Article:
Jane Eyre is often categorized as a romance novel. While romance is a central theme of the story, I do not believe that is all Jane Eyre should be considered as. And perhaps that is why the novel was not included on my school reading lists. No, Charlotte Brontë’s masterpiece is, I believe, one story about what it means to be human and to find yourself in imprisoning circumstances, and ultimately how to live through continued suffering, albeit imperfectly. Charlotte knew these things well herself—her mother, too, died when she was a child and two of her elder sisters died from tuberculosis contracted at school, just as Helen did at Lowood. Jane Eyre is a story of one woman’s strength as she discovers what love, grace and forgiveness truly entail. It is a novel I want alongside me in my life, preserved always for future generations. It is, by no exaggeration, one of the greatest works of literature ever written, and greatly appreciated by myself.

Thank you for reading.

[1] Specifically, the 2006 BBC miniseries starring Ruth Wilson and Toby Stephens.

[2] It is unclear who Adèle’s father is and whether he may still be alive. Her father may be Mr. Rochester, or more likely, another man who Adèle’s mother was involved with during (or shortly after) she was Mr. Rochester’s mistress. Either way, I still consider Adèle an orphan, if not legally, then spiritually.

Thank you to Ashley Clayton for joining the U. L. S.

Please be sure to visit her website A. R. Clayton.

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A Review of The Investigative Paranormal Society Cookbook by Charles F. French

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Available on Amazon

 

Thank you to Robbie Cheadle for this lovely review of my little cookbook! Please be sure to visit her wonderful websites: Robbie Cheadle Books/Poems/Reviews and Robbie’s inspiration

I have read all three books in The Investigative Paranormal Society series and the cookbook is an added bonus. Each recipe is contributed by a specific character from the series and is introduced with an overview of that character’s contribution to a specific book and the series as a whole.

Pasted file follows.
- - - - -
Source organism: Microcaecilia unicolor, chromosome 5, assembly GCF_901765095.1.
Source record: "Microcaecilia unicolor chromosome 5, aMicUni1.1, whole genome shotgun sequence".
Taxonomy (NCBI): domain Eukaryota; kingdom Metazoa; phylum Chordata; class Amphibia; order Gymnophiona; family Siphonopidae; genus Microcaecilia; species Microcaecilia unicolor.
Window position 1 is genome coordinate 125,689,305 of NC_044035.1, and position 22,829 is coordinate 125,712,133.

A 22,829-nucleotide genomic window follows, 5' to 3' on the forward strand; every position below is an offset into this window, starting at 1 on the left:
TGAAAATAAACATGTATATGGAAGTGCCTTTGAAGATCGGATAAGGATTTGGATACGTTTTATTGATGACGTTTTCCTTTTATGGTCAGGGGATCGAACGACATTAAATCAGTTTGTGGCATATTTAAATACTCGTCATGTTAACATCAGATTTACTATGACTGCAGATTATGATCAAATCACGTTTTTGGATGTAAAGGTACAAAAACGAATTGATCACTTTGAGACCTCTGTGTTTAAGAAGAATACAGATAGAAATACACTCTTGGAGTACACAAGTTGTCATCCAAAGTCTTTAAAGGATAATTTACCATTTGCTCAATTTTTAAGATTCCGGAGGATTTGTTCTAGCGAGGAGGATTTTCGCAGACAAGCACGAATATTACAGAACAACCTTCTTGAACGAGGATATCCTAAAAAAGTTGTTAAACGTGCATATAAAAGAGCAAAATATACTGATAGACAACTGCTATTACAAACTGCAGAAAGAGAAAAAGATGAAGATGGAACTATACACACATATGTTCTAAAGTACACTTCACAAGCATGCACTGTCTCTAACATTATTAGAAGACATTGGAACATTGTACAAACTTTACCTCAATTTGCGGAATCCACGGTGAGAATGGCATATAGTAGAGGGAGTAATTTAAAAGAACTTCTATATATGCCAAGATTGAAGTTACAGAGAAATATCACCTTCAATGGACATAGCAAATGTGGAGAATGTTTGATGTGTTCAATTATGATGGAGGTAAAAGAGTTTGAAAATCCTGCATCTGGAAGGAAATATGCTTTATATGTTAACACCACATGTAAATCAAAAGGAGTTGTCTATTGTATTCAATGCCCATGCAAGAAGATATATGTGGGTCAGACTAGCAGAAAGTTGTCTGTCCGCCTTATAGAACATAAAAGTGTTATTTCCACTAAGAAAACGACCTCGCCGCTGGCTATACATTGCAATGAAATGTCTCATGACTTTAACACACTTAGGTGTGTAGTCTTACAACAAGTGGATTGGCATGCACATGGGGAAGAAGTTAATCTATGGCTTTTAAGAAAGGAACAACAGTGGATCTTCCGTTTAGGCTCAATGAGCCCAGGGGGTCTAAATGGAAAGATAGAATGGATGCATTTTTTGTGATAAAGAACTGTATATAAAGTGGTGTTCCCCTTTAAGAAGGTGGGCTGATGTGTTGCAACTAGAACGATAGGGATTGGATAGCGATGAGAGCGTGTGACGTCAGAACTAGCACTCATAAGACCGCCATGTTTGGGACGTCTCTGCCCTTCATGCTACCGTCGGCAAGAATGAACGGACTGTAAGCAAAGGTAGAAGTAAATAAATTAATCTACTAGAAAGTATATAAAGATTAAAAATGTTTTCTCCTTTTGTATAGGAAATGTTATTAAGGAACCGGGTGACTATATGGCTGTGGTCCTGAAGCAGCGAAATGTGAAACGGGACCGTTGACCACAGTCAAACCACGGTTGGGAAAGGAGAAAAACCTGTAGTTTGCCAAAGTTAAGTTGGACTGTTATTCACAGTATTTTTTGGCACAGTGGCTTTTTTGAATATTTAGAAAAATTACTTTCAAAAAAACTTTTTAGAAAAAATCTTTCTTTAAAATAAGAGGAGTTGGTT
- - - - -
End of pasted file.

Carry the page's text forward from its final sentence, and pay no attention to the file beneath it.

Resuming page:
I enjoyed reading a little more about my favourite characters in the more relaxed and culinary setting provided by this cookbook.

The cookbook offers a wide range of recipes, all of which are reasonably simple to make and cover the full spectrum of appetizers, main course and side dishes, desserts, and even drinks. The drinks was rather a fun addition for me, and I was pleased to find some great recipes for cocktails including Helen’s Bethberg Iced Tea and Jeremy’s Mint Julep Mocktail (non alcoholic).

From the appetizers, Helen’s Grape and Walnut Side Salad with Blue Cheese Dressing grabbed my attention. I love walnuts and anything involving blue cheese. This salad is certainly a bit different and slightly sophisticated, and would certainly add to any dinner party.

The main course and side dishes range from the fun Roosevelt’s Cheeseburgers and Panfried Vegetables to the more unusual Sam’s Chicken Paprikash to Roosevelt’s Baked Beans. I am pleased to have this last recipe as homemade Baked Beans often come up in American literature and I’ve never tasted them. Now I will be able to try this dish.

The desserts all sound delicious and I am keen to try Roosevelt’s Bread Pudding and Whiskey Sauce and Sarah’s Irish Stout Brownies.

Overall, this book is a great introduction to the memorable characters in this terrific series and is also a useful recipe book with some delicious sounding recipes.

Available on Amazon

GetthedraftdonepossEbookcover!-page-001

Get The Draft Done! is available here: Amazon.com

GallowsHillFinalCoverEbook

Gallows Hill can be found here in ebook.

Gallows Hill in paperback can be found here.

An interview about Gallows Hill can be found here.

32570160

Please follow the following links to find my novel:

ebook

Print book

Thank you!

The book trailer:

Maledicus:Investigative Paranormal Society Book I

My radio interview:

interview

coverIPScookbook

Available on Amazon

French On English

Available on Amazon